The Class review

:. Director: Laurent Cantet
:. Starring: François Bégaudeau, Nassim Amrabt
:. Running Time: 2:08
:. Year: 2008
:. Country: France


Cinéma-vérité based on biographical oeuvres seems to be all the rage in European cinema right now. Both The Class and Gomorra garnered awards at the Cannes film Festival and are now exhibited at the same festivals, as if these two works could not be disassociated as entities and, to an extent, they are. Both films center on kids — or teenagers — involved in a somewhat hostile environment, whether they are the ruthless streets ruled by the mafia or a classroom where they seem to be fed with knowledge they don't want.

The Class is based on a book and screenplay by François Bégaudeau, a teacher who plays his own role here and is directed by Laurent Cantet, an astute portraitist of French societal social mechanisms (Time Out, Human Resources, Heading South).

To be frank, I didn't know what to expect from The Class, beside the fact it won the prestigious Palme d'Or. Not only am I not a big fan of films set in classrooms, but I know from experience that it usually either turns into some feel-good uplifting story or into total chaos. I am glad to report that neither is the case here, as Mr. Cantet's film managed to suck me into his classroom very quickly.

The director's ability to shoot realistic pieces can certainly be credited for this but more importantly it's Mr. Bégaudeau's smart story that drives this picture out of its setting to reach the audience at an emotional and cerebral level. The script has been sharply built with a double-edge, providing both a vision and critique of each side, teachers and students, while questioning the foundations of the current educational system.

On one side, Mr. Bégaudeau offers a contrasted portrait of his students. Rather than playing the easy racial card, he shows us that part of their confusion comes from the fact that they don't understand the purpose of what they're getting taught, the use of outdated grammatically form being used as an example. On the other hand, the film doesn't use their poor social background as an excuse to justify their behaviors: some students work hard while others prefer to act as rebels, even if they know what the consequences for their acts will be — what Mr. Bégaudeau tells us here is that they all have the same chances and are responsible for their own destiny.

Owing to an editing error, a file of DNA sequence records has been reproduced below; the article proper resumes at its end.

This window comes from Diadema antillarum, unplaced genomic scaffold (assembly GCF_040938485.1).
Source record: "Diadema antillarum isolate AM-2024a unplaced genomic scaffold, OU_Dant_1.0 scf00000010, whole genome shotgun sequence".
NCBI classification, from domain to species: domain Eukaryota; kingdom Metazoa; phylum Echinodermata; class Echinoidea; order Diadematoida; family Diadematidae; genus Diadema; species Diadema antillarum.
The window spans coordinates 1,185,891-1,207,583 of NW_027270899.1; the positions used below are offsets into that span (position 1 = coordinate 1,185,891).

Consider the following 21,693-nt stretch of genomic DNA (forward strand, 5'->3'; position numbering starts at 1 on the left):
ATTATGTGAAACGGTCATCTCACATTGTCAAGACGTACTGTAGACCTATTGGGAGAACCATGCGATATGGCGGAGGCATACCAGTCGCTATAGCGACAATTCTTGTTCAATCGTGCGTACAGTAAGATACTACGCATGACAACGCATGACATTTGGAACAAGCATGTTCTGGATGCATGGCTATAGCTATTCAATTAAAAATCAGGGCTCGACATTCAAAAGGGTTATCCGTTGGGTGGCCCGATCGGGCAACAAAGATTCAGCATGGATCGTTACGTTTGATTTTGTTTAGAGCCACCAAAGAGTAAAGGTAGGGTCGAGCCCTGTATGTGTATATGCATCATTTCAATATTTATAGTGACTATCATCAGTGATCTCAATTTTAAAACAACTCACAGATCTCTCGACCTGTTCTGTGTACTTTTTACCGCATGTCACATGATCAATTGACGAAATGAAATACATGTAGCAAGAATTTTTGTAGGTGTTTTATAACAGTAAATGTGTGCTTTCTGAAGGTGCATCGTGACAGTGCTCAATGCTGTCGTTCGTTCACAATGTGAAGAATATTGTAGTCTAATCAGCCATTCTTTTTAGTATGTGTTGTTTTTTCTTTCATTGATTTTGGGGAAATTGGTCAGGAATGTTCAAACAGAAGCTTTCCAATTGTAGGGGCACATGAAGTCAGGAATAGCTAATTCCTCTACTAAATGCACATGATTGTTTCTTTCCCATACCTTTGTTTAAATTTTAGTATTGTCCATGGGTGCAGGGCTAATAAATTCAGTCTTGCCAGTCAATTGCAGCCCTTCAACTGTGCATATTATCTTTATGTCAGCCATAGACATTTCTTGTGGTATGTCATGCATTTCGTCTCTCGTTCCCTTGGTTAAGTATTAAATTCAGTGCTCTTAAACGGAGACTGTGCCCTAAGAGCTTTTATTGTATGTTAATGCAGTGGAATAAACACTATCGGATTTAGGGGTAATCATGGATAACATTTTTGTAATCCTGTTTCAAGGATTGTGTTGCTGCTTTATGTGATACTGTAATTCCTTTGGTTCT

On the other side, the novelist gives us a pretty selfless and dual vision of teachers. He incarnates himself as a decent human being who is more often than not on the side of his students, trying to understand them, encouraging them and giving them chances rather than going for easy punishment. When confronted with hostile behaviors too many times, he also shows us that, even with the best intentions in mind, he's not flawless; some of his reactions result in quite terrible consequences. Through the portrait of his colleagues, he also describes the educational system as powerless when it comes to confronting tough students — punishment and expulsions seem to be the only solutions and inadequate answers that make things even worse most of the time.

Successfully turning The Class into a documentary-like piece, Mr. Cantet transcends its boundaries, using realism to question the entire educational system and to point to necessary reforms. While The Class is certainly a success, the fact it won the much-coveted Golden Palm at the Cannes film festival also allows us to question the state of cinema in 2008. While its award isn't surprising, following another winning realistic work with a similar setting — I'm of course talking about Gus Van Sant's Elephant — it also shows us that current cinema seems to struggle as an — imaginative — art form, only succeeding in the accurate depiction of reality.

  Fred Thom

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